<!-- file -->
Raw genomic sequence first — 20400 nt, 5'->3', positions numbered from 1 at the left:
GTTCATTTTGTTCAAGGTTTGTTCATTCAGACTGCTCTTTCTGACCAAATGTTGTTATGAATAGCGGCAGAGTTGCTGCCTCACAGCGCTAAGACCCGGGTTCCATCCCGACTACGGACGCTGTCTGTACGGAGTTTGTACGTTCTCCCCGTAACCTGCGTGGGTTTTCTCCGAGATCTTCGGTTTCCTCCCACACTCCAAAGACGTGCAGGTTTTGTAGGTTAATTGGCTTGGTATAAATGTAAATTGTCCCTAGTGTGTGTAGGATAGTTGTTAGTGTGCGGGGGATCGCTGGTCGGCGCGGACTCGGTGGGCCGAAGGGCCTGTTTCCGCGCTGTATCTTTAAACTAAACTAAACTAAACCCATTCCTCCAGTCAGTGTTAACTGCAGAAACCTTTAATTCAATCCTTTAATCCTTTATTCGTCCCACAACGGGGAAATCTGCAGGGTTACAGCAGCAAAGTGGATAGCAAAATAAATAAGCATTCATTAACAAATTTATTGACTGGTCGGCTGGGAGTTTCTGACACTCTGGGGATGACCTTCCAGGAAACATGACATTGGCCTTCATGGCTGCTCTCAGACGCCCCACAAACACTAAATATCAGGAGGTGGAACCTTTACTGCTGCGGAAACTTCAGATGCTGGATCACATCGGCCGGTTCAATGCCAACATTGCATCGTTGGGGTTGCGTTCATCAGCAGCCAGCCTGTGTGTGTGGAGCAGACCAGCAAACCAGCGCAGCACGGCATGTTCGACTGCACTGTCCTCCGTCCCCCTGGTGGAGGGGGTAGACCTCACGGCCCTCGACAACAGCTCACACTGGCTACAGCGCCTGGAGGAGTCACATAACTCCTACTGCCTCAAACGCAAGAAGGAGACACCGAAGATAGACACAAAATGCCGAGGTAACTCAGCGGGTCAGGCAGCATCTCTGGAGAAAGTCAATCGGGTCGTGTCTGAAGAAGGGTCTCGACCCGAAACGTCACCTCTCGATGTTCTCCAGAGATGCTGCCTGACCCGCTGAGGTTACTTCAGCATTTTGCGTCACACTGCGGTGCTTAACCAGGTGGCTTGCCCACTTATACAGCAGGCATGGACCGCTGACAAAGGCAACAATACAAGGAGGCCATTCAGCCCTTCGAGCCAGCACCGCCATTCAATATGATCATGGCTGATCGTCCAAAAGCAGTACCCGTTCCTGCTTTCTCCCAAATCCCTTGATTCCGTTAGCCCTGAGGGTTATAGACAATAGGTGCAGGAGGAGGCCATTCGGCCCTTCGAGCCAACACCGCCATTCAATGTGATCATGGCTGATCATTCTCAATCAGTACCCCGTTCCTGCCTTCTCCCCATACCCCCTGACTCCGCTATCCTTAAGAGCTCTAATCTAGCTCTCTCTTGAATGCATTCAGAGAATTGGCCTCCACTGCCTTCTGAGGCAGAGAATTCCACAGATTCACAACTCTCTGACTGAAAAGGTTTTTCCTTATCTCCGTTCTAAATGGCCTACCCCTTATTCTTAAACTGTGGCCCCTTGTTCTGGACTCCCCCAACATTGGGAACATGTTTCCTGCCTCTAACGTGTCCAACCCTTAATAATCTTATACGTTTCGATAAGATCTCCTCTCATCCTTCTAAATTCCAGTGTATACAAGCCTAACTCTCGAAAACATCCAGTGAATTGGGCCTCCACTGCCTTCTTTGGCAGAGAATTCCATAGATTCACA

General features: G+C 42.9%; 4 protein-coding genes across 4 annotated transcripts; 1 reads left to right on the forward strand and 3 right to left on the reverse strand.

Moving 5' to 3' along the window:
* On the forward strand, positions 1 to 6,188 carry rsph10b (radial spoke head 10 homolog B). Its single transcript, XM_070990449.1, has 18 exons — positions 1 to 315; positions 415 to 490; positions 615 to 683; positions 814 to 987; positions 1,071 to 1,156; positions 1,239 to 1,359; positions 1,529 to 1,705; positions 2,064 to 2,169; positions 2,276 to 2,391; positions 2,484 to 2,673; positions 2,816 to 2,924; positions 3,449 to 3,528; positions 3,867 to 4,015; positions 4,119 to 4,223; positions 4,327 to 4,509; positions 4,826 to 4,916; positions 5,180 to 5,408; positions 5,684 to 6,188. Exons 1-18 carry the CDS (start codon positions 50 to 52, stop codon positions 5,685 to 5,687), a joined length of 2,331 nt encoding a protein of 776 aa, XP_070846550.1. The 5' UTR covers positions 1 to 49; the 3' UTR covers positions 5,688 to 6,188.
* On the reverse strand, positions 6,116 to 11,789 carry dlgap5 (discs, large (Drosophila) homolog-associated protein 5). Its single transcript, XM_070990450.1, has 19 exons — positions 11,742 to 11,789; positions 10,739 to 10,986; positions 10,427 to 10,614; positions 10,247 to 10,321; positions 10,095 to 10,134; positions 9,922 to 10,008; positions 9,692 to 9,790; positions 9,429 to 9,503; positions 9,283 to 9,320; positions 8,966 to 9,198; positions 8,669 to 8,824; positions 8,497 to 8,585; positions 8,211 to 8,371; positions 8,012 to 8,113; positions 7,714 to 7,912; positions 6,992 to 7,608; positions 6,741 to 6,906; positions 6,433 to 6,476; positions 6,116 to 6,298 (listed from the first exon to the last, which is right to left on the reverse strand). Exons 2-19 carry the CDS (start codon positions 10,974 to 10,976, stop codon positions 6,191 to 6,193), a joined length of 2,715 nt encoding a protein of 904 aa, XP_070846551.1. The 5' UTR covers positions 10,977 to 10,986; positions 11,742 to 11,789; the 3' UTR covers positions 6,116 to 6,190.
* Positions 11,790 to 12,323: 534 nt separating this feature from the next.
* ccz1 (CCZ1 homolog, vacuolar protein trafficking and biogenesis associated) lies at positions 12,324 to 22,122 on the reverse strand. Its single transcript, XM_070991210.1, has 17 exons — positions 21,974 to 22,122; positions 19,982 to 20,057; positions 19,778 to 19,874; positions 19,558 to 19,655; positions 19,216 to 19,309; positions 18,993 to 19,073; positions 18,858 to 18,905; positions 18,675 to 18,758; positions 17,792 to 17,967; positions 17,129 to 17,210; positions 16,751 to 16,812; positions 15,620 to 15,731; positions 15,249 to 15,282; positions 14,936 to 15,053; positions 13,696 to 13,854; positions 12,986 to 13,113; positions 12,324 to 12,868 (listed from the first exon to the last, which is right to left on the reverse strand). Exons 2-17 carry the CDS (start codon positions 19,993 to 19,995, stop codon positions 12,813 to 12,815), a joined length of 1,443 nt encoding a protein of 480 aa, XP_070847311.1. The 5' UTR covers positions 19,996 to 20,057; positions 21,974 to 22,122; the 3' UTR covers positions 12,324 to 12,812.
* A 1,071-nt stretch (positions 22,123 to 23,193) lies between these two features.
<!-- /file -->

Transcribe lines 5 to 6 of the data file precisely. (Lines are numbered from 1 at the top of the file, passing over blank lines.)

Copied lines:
* On the forward strand, positions 1 to 6,188 carry rsph10b (radial spoke head 10 homolog B). Its single transcript, XM_070990449.1, has 18 exons — positions 1 to 315; positions 415 to 490; positions 615 to 683; positions 814 to 987; positions 1,071 to 1,156; positions 1,239 to 1,359; positions 1,529 to 1,705; positions 2,064 to 2,169; positions 2,276 to 2,391; positions 2,484 to 2,673; positions 2,816 to 2,924; positions 3,449 to 3,528; positions 3,867 to 4,015; positions 4,119 to 4,223; positions 4,327 to 4,509; positions 4,826 to 4,916; positions 5,180 to 5,408; positions 5,684 to 6,188. Exons 1-18 carry the CDS (start codon positions 50 to 52, stop codon positions 5,685 to 5,687), a joined length of 2,331 nt encoding a protein of 776 aa, XP_070846550.1. The 5' UTR covers positions 1 to 49; the 3' UTR covers positions 5,688 to 6,188.
* On the reverse strand, positions 6,116 to 11,789 carry dlgap5 (discs, large (Drosophila) homolog-associated protein 5). Its single transcript, XM_070990450.1, has 19 exons — positions 11,742 to 11,789; positions 10,739 to 10,986; positions 10,427 to 10,614; positions 10,247 to 10,321; positions 10,095 to 10,134; positions 9,922 to 10,008; positions 9,692 to 9,790; positions 9,429 to 9,503; positions 9,283 to 9,320; positions 8,966 to 9,198; positions 8,669 to 8,824; positions 8,497 to 8,585; positions 8,211 to 8,371; positions 8,012 to 8,113; positions 7,714 to 7,912; positions 6,992 to 7,608; positions 6,741 to 6,906; positions 6,433 to 6,476; positions 6,116 to 6,298 (listed from the first exon to the last, which is right to left on the reverse strand). Exons 2-19 carry the CDS (start codon positions 10,974 to 10,976, stop codon positions 6,191 to 6,193), a joined length of 2,715 nt encoding a protein of 904 aa, XP_070846551.1. The 5' UTR covers positions 10,977 to 10,986; positions 11,742 to 11,789; the 3' UTR covers positions 6,116 to 6,190.